Extinction of short -wave solar radiation due to El Chichon stratospheric aerosol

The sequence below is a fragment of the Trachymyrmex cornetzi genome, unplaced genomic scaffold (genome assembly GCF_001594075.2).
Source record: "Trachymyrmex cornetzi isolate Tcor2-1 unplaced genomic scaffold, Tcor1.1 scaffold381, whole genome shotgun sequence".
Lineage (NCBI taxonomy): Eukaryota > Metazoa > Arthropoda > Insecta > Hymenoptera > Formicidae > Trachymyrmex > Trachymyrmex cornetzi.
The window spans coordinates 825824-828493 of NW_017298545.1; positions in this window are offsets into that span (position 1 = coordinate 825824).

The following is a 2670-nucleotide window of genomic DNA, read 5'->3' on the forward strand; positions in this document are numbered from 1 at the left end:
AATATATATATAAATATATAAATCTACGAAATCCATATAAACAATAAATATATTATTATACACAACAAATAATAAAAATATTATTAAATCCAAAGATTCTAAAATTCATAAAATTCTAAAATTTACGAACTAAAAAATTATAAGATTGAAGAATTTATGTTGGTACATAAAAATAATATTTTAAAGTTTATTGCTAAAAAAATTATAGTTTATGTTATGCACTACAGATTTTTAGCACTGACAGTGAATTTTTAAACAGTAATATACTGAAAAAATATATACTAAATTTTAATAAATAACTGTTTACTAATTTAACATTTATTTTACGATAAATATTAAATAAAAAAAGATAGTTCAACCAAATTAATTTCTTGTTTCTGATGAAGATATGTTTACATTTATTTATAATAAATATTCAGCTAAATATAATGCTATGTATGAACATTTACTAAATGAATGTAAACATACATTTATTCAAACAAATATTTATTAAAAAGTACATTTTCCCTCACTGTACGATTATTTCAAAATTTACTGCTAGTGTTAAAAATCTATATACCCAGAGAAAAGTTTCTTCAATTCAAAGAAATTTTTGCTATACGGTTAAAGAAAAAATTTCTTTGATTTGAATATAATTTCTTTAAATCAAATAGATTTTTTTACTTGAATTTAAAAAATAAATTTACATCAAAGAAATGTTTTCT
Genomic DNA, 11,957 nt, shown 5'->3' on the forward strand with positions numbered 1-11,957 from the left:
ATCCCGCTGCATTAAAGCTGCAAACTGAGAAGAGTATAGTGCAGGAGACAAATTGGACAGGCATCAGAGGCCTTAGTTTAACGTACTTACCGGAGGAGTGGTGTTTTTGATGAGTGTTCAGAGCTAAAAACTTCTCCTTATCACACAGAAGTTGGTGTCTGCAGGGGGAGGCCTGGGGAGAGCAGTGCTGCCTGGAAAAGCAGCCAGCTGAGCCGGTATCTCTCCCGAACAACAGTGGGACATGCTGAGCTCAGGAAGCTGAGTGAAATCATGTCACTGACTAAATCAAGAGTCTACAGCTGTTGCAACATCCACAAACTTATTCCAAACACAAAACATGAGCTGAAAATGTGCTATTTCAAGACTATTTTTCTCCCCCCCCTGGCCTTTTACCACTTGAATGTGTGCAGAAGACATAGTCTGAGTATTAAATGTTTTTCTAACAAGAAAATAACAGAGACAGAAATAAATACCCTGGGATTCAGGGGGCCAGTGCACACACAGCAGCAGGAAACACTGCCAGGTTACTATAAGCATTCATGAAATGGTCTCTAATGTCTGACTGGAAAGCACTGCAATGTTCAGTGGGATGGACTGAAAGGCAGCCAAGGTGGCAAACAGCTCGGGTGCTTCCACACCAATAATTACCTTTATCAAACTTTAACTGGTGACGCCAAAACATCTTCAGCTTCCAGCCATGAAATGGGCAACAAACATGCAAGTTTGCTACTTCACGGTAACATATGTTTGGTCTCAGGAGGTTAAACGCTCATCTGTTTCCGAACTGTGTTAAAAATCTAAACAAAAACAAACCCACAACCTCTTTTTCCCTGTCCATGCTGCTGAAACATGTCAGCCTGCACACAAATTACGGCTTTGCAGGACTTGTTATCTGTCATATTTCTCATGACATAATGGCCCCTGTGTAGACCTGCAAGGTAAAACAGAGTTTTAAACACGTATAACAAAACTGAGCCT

Using satellite-derived insolation (Tarpley, 1979), a method is developed to assess total short-wave radiation depletion due to El Chichon stratospheric aerosols under cloudless conditions. Seven daily digital images are mapped on a 1x1 longitude-latitude grid of Mexico from May 1982 to December 1983. Cloudless conditions are determined using hourly sunshine data at several of the points of the array. The spatial and temporal resolution of satellite-derived irradiance permits the study of the evolution of the aerosol layers through the extinction of solar radiation. The results are expressed as extinction anomalies with respect to the mean values of the corresponding digital images of 1984. During May 1982 high extinction values covered most of Mexico. From June to August 1982 solar irradiance returned almost to normal values as easterlies were well organized shifting the aerosol cloud westwards. After September 1982 solar radiation extinction increased reaching the highest values in December 1982 (27.5%). During January to May 1983 extinction remained high but variable, between 10 to 22%. From June to August 1983 solar radiation returned again to normal conditions in most of the country although some areas persisted with important extinction anomalies (13%). During September to December 1983 solar radiation extinction remained between 16 and 14% showing that the stratosphere still contained a large amount of residual aerosol. The decay of the perturbation behave as a dampened harmonic oscillator with seasonal oscillation, maximum and minimum occurring in local winter and local summer, respectively.


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